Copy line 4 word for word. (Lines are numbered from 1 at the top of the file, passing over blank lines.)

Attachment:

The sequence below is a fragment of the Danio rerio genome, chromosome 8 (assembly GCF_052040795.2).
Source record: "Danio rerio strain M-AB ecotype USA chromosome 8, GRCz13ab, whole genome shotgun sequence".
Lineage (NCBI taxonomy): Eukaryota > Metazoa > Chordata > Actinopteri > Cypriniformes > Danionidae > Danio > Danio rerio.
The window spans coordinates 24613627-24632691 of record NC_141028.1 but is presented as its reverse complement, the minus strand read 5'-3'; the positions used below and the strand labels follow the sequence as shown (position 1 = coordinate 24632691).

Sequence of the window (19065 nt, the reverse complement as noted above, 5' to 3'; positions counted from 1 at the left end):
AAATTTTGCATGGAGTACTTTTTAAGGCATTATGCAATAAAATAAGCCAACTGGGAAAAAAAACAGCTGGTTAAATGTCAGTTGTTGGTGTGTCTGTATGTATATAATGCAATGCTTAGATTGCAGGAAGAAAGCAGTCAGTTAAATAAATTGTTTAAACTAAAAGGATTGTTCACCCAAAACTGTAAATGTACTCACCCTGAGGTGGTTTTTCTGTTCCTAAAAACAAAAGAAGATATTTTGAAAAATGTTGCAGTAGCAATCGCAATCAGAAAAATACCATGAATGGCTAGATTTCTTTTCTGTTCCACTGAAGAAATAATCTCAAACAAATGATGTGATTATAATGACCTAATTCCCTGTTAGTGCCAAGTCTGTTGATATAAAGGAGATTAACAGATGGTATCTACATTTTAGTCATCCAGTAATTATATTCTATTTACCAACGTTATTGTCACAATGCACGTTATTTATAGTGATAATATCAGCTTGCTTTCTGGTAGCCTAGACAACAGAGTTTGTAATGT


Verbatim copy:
The window spans coordinates 24613627-24632691 of record NC_141028.1 but is presented as its reverse complement, the minus strand read 5'-3'; the positions used below and the strand labels follow the sequence as shown (position 1 = coordinate 24632691).